He loved it.


There was something he loved even more…


Before visiting Killington, we’d gone to the Vermont Institute of Natural Science (VINS).

VINS is a sanctuary for animals, mostly birds, who’ve been injured or kept as pets and then abandoned.

Chris and I loved seeing the animals – like owls, falcons, turtles, even eagles – up close.


But Trevor loved the little treehouse play feature.

There was a green spiral slide that he rode at least twenty times. 

That spiral slide was one of Trevor’s favorite things about Vermont. 


A few times while he was riding down the hill in a snow tube at Killington he’d ask, “go on green slide? Trevor go back to green slide?”

So we returned to VINS on the second day of our trip, and Trevor enjoyed the green spiral slide for a second time.


Really, we could have skipped the 40-minute drive to Killington (and the not-cheap lift tickets for snow tubing!) and Trevor would have been just as happy…


Another thing Trevor absolutely loved was the Montshire Museum of Science. 

The Montshire was basically a dream destination for little kids.


Everything was hands-on.

There were climbing structures and lots of interactive games and puzzles.

(Plus, a very popular bubble exhibit!)


There were also several exhibits where kids could run balls along tracks and through tubes (a hands-down favorite of Tru’s).

We spent a full afternoon at this museum and, still, Trevor refused to leave.

Chris and I had a really hard getting him out of this museum without a big meltdown…


One of my favorite memories, though, was eating brunch at The Mill at Simon Pearce.

Simon Pearce is actually a glassware store.

I loved browsing here and getting lots of design inspiration for our own home, which I’ve yet to decorate (even though we moved in when I was pregnant with Tru)!


The Simon Pearce restaurant was beautiful.

The big floor-to-ceiling windows overlooked a stunning Vermont winter scene:

Rolling hills draped in white snow, icy river rapids, a frozen waterfall, and a covered bridge.


And the food was incredible.

There was broccoli cheddar soup on the menu, which Chris ordered for himself.

But Trevor ate most of it.

This sounds like such a silly, little thing, but it was a big win for us.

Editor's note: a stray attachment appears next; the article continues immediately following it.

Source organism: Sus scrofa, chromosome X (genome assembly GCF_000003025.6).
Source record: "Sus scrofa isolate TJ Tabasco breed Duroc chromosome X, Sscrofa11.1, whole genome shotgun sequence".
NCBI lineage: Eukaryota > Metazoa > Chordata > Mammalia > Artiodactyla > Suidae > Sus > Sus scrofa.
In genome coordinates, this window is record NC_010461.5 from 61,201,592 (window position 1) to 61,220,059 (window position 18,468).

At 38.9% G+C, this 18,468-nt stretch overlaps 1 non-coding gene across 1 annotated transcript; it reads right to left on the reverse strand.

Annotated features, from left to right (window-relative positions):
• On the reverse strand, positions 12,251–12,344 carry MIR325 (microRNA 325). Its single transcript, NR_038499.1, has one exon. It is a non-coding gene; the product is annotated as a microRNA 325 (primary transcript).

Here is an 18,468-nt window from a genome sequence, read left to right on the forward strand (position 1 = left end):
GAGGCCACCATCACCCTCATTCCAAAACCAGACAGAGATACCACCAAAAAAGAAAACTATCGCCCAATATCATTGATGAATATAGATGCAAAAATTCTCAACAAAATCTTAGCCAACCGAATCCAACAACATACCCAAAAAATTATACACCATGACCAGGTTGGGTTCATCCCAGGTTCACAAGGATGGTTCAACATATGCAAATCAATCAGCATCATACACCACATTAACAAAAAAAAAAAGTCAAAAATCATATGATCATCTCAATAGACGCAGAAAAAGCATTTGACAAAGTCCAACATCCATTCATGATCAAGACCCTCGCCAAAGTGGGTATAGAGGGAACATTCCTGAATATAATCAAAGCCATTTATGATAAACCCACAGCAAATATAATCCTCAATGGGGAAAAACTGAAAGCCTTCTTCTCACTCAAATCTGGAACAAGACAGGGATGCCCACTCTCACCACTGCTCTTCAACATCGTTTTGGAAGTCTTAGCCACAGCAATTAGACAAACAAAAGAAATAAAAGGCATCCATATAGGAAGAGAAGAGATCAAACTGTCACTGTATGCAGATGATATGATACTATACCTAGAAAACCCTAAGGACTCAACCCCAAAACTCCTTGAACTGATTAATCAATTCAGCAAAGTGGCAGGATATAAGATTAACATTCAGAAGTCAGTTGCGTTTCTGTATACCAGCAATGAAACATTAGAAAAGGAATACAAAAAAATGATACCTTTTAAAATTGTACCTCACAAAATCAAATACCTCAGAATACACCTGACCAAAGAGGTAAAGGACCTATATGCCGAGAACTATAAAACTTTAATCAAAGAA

Trevor is typically so picky in restaurants, he’ll rarely eat more than a bite or two of a basic grilled cheese sandwich.

So Chris and I were practically cheering over the way he gobbled up this soup.

Soup with veggies!


Chris and I felt lucky to find such a beautiful restaurant – with such elegant, incredible food – that was also welcoming to children. 

Over and over again as I look back on our travels, it’s often the littlest things that stand out in my mind as my favorite memories.

We didn’t leave Vermont without one last challenge: by the time we were packing up our things to head home, we were all sniffling and sneezing and coming down with colds.

Trevor was quickly developing a cough that sounded pretty bad.


As we strapped Tru into his car seat and started the long drive home, Chris said, “we should really come back to Woodstock this fall.”

I didn’t know how to respond.

After snow storms, and picky eating struggles, and no sleep, and major meltdowns, and sickness, Chris still wanted to continue traveling…


After a long pause, I finally sighed, “you’re right. Woodstock would be really beautiful with the fall colors.”

We’re going to continue traveling in 2019.

But I’m setting only one travel goal for this year:

Expect some chaos. And then learn to find the joy, despite it!


Read Next:

Ultimate Winter Weekend Guide | Woodstock Vermont with Kids

Top 4 Family Favorites: Winter in the White Mountains

Travel Confessions: A Return to Québec City at Christmas